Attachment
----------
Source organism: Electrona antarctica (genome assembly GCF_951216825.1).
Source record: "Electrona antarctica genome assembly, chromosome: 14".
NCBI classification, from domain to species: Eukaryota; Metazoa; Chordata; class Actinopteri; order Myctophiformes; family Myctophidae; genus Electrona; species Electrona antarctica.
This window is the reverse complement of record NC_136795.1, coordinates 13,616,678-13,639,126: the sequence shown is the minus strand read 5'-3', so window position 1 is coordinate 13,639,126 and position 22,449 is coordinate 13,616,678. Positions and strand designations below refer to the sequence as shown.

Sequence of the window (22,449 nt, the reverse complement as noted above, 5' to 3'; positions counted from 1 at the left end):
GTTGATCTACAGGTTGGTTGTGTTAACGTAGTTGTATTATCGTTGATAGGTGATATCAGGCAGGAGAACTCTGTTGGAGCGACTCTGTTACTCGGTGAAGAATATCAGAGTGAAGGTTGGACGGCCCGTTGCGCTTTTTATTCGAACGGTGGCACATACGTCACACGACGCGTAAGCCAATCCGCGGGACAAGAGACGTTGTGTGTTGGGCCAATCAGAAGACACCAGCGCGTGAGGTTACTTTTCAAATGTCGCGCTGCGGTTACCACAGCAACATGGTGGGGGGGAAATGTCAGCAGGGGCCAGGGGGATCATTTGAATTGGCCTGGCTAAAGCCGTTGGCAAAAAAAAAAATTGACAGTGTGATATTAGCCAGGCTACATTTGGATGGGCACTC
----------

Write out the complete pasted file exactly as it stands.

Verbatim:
Source organism: Electrona antarctica (genome assembly GCF_951216825.1).
Source record: "Electrona antarctica genome assembly, chromosome: 14".
NCBI classification, from domain to species: Eukaryota; Metazoa; Chordata; class Actinopteri; order Myctophiformes; family Myctophidae; genus Electrona; species Electrona antarctica.
This window is the reverse complement of record NC_136795.1, coordinates 13,616,678-13,639,126: the sequence shown is the minus strand read 5'-3', so window position 1 is coordinate 13,639,126 and position 22,449 is coordinate 13,616,678. Positions and strand designations below refer to the sequence as shown.

Sequence of the window (22,449 nt, the reverse complement as noted above, 5' to 3'; positions counted from 1 at the left end):
GTTGATCTACAGGTTGGTTGTGTTAACGTAGTTGTATTATCGTTGATAGGTGATATCAGGCAGGAGAACTCTGTTGGAGCGACTCTGTTACTCGGTGAAGAATATCAGAGTGAAGGTTGGACGGCCCGTTGCGCTTTTTATTCGAACGGTGGCACATACGTCACACGACGCGTAAGCCAATCCGCGGGACAAGAGACGTTGTGTGTTGGGCCAATCAGAAGACACCAGCGCGTGAGGTTACTTTTCAAATGTCGCGCTGCGGTTACCACAGCAACATGGTGGGGGGGAAATGTCAGCAGGGGCCAGGGGGATCATTTGAATTGGCCTGGCTAAAGCCGTTGGCAAAAAAAAAAATTGACAGTGTGATATTAGCCAGGCTACATTTGGATGGGCACTC